James Hardie has revealed that ‘The Hamptons’ is its most popular search term when people are looking at building new homes or renovating their existing homes, with its second most popular search term being ‘modern coastal’, considered a variation of The Hamptons theme. To help clear up what Hamptons actually is and how we can achieve the aesthetic, is Hamptons expert Natalee Bowen.
What is The Hamptons?
“The Hamptons can have many different variations but at its core is a mix of coastal relaxed sophistication that embodies a high-end layered look,” said Natalee. “Overall, The Hamptons is a classic, traditional style with open plan living and beautiful cabinetry throughout. It should be identifiable from the outset with a weatherboard façade and contrasting trims. While the interiors feature wooden flooring, details of shiplap (horizontal boards) and wainscoting (vertical boards on the lower half or third of a wall) and a neutral palette of layered soft furnishings,” she explains.
Variations on a theme
Increasingly, Australian homeowners are after individuality and diversity, and are reworking the Hamptons look to create architecturally designed, personalised variations. While there are the ubiquitous hallmarks of The Hamptons style, Australian homeowners have taken that style and morphed it into three main sub-categories: Traditional Hamptons, Contemporary Hamptons and Australian Hamptons.
Natalee explains the subtle differences between the three looks:
“Traditional Hamptons is a classic style made obvious with soft grey finishes and detailed white trims. It is full of character and beautiful, heavy detail. Every nook is an opportunity to create a feature and layer to its fullness,” she says.
“Contemporary Hamptons is typically more of a minimalist look, pared back and monotone in colour, using mostly a black and white palette and more masculine touches. Taking design cues from the urban environment such as stone, steel and cement-based cladding, gives a slightly industrial feel. It allows us to still reach out in detail, however when furnishing this look, we stick to more black than white. The use of wrought iron brass also defines Contemporary Hamptons.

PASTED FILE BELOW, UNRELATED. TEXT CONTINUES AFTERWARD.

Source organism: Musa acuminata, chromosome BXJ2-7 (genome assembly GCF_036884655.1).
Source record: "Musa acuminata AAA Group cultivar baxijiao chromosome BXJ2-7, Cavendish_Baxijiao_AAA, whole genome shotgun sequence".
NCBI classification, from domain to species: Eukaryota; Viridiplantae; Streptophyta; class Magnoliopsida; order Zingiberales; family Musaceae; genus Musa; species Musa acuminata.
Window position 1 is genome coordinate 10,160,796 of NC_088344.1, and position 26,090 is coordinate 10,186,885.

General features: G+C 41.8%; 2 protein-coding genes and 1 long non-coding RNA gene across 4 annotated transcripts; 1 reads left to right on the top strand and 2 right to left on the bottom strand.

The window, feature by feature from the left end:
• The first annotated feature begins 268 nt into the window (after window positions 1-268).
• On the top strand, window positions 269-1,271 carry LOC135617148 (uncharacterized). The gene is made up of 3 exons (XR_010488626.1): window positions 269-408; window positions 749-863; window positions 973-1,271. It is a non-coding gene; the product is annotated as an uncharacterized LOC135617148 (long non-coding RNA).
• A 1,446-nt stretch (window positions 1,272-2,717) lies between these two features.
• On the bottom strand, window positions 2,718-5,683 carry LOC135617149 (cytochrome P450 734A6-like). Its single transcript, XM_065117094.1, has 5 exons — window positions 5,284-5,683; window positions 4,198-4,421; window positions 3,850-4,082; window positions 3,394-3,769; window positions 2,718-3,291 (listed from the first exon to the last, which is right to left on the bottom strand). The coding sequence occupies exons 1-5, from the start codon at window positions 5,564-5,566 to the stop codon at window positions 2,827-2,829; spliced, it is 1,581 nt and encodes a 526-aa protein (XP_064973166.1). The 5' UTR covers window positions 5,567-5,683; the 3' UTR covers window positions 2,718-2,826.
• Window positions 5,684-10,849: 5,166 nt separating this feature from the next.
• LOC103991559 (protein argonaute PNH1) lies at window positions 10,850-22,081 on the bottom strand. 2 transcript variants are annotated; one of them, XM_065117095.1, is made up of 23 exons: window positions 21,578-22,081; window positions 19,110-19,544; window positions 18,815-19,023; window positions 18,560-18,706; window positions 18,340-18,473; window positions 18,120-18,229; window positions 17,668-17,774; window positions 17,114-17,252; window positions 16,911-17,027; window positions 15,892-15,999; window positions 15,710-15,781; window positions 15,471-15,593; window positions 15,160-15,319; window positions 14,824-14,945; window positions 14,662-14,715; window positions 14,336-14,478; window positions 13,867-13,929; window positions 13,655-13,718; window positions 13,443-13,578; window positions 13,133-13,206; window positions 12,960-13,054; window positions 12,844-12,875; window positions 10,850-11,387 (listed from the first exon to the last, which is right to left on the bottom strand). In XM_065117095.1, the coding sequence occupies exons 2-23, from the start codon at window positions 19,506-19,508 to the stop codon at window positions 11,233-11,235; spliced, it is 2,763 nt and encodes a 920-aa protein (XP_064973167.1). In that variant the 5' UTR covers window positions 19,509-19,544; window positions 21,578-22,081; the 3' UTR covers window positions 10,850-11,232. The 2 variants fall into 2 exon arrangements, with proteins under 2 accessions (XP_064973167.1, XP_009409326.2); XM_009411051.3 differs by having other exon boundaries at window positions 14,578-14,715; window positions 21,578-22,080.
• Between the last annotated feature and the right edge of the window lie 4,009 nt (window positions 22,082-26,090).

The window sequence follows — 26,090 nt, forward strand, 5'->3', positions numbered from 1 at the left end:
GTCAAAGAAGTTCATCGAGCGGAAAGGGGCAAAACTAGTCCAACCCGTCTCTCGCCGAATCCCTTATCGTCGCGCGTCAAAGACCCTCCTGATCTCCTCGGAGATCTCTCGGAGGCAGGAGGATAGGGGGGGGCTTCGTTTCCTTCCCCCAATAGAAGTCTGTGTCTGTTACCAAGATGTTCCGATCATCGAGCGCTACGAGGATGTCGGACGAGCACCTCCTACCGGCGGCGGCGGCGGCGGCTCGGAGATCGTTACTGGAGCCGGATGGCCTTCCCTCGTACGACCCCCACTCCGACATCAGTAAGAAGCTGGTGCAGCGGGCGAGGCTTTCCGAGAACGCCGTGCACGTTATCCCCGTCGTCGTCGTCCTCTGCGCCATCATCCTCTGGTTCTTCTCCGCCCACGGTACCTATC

“Australian Hamptons is more laidback, with wider verandahs and pared back detail from the inside out. It is less fussy in its approach with a much more casual feel. The colourways are also more defined, using either a darker palette externally of blues and greys, or a white-on-white palate for a distinctly coastal look,” Natalee explains.
According to Natalee, there is no right or wrong take on The Hamptons but it is important to take cues from the surrounding landscape.
“For example, if you are in the suburbs you want to go with a colourway that creates a balance for the streetscape. Darker tones with darker roofs are generally used in dense areas and in leafier suburbs more lighter tones are used, such as grey and white. In rural areas we use grey and whites with lighter roofs that embody a farm style home with wider verandahs,” says Natalee.
Trend watching in 2022 and beyond
As for future trends within The Hamptons genre, Natalee predicts adaptations to the theme with interiors but not exteriors. “What has been interesting is that the external façades still have the same distinct weatherboard and trim. However, internally we are seeing a few very distinctive looks.
“Classic is still very popular but modern coastal, defined as traditional coastal with a tropical twist, modern and country styles are all becoming more prominent and allow you to create your own character within the Hamptons style. I think this flexibility gives longevity to the overall Hamptons theme,” said Natalee.
“Whatever Hamptons style appeals, there is no denying its lasting popularity with Australians. Perhaps it’s our mild climate and love of indoor-outdoor living that makes the Hamptons work so well in any Australian setting.”
For more inspiration, download James Hardie’s Hamptons Look Book